You don't have to get physical to be a cheater.
By Tim Mousseau
In at least one of my romantic relationships, I fell into the trap of engaging in affairs. The problem (Aside from one extremely dumb incident of physical cheating I much regret), was not touching someone else’s skin.
The issue I found emerging was allowing someone else to touch my heart.
One truth that’s not so self-evident is that not all affairs are created equal. In fact, I find I can draw clear lines between affairs of the heart and those of the flesh. They can be separate, they can be one in the same, but they are both equally damning.
I often struggle with the idea of commitment. and to a point, I never understood the concept of monogamy. In fact, sometimes I still don’t. The idea of commitment and settling down with one person—forever, or even for a long, long time—scares me.
Permanency, aside from my tattoos, is much lacking across most of my life—from where I’ve lived to the relationships I’ve been in—and out of. But despite my hesitation to embrace commitment on an intellectual level, I know first-hand how dreadful affairs can be, because I have been both betrayer and betrayed.
We know what a physical affair is, making it easy to identify when someone is “cheating.” In most monogamous relationships, displays of physical affection or sexual relations with someone other than are your partner are proof that you’re having an an affair. The standard can vary depending on the couple, but affectionate physical and any type of sexual contact with anyone other than your partner gets labeled as cheating.
But what about emotional affection and emotional intimacy? This is where it becomes more difficult and often confusing.
Emotional attachments are murky and gray and are not as clear cut as one single action. When considering emotional affairs, I know I am not covering all the behaviors, but these are the six main warning signs I saw in my experience on both sides of the equation.
1. Looking to Someone Else for Attention & Validation
If you are in a relationship you shouldn’t need, or want, another person to validate your emotional needs at an intimate level.
The keyword there is intimate. I love my friends, and I have great friends of both sexes, but the support they provide for me is different than the support my partner provides. Even when interacting with my female friends, these connections are not crossing the line of validation or providing me the attention I should be receiving from my partner.
If you are in a relationship, you shouldn’t need to turn to someone besides your partner, especially someone attractive to you, as a means of feeling validation. You shouldn’t need to feel beautiful/important/significant only because someone else tells you that you.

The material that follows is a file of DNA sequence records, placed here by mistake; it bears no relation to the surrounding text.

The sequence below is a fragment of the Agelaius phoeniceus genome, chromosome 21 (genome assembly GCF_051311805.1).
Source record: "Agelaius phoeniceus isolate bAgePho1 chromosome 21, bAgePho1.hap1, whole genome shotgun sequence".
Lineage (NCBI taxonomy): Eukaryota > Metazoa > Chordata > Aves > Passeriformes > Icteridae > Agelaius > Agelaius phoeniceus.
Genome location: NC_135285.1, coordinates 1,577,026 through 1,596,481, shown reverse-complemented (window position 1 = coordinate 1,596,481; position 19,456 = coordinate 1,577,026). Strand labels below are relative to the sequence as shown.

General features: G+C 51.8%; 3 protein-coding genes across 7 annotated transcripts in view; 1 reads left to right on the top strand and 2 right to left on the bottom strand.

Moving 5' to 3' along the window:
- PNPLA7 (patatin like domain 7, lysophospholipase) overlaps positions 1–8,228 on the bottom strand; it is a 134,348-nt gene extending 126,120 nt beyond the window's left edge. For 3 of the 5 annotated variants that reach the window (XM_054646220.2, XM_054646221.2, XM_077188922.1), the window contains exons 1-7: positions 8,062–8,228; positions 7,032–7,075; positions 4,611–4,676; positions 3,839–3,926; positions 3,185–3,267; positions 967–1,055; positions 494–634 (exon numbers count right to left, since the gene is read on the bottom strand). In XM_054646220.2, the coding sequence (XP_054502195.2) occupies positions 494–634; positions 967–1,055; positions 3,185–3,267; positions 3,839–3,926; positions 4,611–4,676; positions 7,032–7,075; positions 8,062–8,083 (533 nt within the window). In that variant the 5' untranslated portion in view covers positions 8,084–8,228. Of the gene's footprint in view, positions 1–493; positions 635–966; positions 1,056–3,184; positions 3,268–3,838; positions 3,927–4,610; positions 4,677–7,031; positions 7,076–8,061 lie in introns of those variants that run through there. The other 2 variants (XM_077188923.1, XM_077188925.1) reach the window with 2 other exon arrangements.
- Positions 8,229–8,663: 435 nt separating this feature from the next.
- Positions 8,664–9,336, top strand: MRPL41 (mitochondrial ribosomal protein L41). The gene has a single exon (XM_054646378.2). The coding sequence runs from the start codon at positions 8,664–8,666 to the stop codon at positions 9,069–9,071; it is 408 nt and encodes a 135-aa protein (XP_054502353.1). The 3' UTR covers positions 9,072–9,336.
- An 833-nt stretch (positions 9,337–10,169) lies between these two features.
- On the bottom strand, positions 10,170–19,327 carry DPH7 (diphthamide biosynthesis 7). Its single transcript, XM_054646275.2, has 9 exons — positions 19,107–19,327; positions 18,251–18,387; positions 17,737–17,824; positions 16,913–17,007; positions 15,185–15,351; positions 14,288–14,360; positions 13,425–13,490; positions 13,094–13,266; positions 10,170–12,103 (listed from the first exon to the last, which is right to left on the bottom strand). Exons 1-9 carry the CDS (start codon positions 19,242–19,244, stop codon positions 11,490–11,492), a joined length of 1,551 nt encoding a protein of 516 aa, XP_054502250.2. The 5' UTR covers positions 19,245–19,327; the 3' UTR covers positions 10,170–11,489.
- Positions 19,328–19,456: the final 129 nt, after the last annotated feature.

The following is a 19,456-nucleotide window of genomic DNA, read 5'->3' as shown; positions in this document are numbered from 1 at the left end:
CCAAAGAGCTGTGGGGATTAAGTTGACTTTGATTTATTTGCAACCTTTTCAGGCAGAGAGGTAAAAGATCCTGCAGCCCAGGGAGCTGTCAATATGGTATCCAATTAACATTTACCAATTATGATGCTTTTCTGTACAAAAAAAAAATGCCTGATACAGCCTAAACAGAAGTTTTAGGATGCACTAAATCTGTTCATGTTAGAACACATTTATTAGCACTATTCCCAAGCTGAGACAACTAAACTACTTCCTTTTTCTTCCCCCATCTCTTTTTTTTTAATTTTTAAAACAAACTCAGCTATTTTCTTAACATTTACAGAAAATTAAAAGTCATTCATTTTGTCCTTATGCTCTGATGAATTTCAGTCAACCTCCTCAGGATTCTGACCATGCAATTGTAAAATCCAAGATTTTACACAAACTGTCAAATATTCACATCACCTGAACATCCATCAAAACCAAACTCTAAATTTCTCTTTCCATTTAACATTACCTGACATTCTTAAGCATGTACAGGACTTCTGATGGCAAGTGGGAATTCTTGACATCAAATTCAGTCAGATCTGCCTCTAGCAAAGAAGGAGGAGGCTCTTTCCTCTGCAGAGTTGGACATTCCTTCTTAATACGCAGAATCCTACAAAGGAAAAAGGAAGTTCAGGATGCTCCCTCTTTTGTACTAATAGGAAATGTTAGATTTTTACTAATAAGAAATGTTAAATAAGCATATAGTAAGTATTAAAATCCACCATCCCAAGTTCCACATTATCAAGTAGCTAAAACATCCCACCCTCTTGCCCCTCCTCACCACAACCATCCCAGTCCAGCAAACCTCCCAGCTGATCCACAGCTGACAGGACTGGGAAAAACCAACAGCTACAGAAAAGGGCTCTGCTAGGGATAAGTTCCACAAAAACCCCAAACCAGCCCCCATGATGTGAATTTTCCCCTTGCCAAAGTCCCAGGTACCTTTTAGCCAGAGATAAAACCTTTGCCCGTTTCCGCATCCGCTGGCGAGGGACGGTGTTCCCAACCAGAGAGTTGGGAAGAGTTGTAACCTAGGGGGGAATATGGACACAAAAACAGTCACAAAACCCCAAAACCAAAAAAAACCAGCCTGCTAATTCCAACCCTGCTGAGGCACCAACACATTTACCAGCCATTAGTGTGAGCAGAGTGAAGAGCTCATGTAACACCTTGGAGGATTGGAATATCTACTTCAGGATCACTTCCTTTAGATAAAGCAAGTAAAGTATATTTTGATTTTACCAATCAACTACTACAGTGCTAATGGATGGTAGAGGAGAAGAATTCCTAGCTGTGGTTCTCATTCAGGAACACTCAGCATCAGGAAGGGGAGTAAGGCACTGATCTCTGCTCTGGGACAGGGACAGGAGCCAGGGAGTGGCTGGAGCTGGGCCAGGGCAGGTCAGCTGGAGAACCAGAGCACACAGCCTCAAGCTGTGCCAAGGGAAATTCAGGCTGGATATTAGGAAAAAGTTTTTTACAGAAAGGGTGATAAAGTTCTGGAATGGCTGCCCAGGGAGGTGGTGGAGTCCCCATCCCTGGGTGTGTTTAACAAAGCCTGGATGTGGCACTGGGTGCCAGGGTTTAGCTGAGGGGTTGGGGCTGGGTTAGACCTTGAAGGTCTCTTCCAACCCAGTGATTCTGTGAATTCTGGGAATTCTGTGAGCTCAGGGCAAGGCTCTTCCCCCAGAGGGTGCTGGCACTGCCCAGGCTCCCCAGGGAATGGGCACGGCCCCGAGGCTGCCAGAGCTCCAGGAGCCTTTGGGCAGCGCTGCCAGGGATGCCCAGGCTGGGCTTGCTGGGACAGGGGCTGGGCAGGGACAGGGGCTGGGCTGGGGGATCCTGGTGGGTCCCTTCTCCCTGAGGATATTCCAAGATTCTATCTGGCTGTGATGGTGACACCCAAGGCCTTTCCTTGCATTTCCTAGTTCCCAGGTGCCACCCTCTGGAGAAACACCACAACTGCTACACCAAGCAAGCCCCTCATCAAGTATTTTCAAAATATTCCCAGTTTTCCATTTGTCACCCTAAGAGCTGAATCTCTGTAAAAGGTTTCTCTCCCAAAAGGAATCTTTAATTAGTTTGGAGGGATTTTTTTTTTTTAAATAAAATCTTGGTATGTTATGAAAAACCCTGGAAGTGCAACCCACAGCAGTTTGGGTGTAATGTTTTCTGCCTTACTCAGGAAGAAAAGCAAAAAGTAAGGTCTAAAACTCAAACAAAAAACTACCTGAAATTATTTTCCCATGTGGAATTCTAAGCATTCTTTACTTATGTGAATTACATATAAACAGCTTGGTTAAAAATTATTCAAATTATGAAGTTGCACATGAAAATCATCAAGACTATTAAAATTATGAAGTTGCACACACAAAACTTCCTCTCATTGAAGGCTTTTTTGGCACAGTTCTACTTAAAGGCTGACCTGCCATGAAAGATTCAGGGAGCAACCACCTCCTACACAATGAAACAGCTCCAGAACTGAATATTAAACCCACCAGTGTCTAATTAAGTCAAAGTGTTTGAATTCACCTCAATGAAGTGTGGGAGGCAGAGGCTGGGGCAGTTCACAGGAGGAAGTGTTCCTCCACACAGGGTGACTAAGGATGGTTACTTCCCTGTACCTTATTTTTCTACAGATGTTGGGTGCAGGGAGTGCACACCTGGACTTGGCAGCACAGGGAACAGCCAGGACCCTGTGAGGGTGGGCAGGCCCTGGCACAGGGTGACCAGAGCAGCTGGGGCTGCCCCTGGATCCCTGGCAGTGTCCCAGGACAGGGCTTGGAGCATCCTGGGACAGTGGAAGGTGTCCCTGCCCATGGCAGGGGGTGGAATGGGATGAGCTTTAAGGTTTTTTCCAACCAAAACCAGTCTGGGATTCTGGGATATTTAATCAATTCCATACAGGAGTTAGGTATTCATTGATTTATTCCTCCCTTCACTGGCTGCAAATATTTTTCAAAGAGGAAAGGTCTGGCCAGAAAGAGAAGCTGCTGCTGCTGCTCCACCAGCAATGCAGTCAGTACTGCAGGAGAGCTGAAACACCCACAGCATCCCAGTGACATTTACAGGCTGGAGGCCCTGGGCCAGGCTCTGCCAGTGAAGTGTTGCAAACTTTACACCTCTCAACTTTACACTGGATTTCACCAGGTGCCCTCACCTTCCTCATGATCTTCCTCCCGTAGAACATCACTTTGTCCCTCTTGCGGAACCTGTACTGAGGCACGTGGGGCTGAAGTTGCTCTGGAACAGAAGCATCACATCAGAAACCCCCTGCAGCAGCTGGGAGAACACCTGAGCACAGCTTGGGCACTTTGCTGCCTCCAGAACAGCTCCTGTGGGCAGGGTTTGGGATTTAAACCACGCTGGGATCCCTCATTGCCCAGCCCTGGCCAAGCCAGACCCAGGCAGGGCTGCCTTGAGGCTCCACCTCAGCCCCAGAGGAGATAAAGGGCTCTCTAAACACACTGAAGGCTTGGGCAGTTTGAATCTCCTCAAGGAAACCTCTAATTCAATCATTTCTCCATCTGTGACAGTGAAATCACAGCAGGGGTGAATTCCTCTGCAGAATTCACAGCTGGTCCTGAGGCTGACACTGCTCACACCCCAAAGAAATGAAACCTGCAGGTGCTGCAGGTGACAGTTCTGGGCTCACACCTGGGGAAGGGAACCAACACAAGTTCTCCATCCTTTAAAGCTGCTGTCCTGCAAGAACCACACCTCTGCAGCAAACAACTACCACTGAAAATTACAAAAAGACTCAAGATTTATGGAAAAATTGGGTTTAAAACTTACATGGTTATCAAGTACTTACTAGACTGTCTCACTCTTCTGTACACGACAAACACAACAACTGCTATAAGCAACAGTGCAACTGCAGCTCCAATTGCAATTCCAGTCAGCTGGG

Even if your relationship is struggling, this isn’t a sign to begin finding attention elsewhere. It is a sign of needing to fix things instead of opening up to others or a sign to move on. Lacking emotional validation in your current relationship is not an excuse to find it elsewhere. Relying on another for the validation your partner once gave you is a slippery spiral.
2. Hiding Relationships from your Partner
I do not believe couples should share all their communications with each other. I don’t believe in reading your SO’s text, emails, or messages. But, there should be lines of respect.
If you have to hide your interactions with another because of what you are saying or doing during these interactions, that is when it crosses the line into the murky area. If you have to hide from your partner the conversation you are having with another, whether it be deleting conversations for fear your partner would see them or hiding an entire period of hanging out, you may be having—or at least verging on—an emotional affair.
I understand the need for privacy, and sometimes we say things to our friends in frustration or question our relationships. But even when we vent, we should be venting things we are willing, though perhaps reluctant, to say to our partner.
If you have to hide your interactions with another, you have one of two reasons. Either your relationship with your partner is unhealthy, or your relationship with the other person is unhealthy.
I’m not saying you need to know everything your partner is saying or vice versa, but you shouldn’t need to hide the interactions you are having with another.
3. Inappropriate Correspondence
In emotional affairs, our words and hearts are where we see lines being crossed. For warnings, pay attention to your language with another potential romantic or relationship interest. For emotional affairs, I would challenge the following types of correspondence.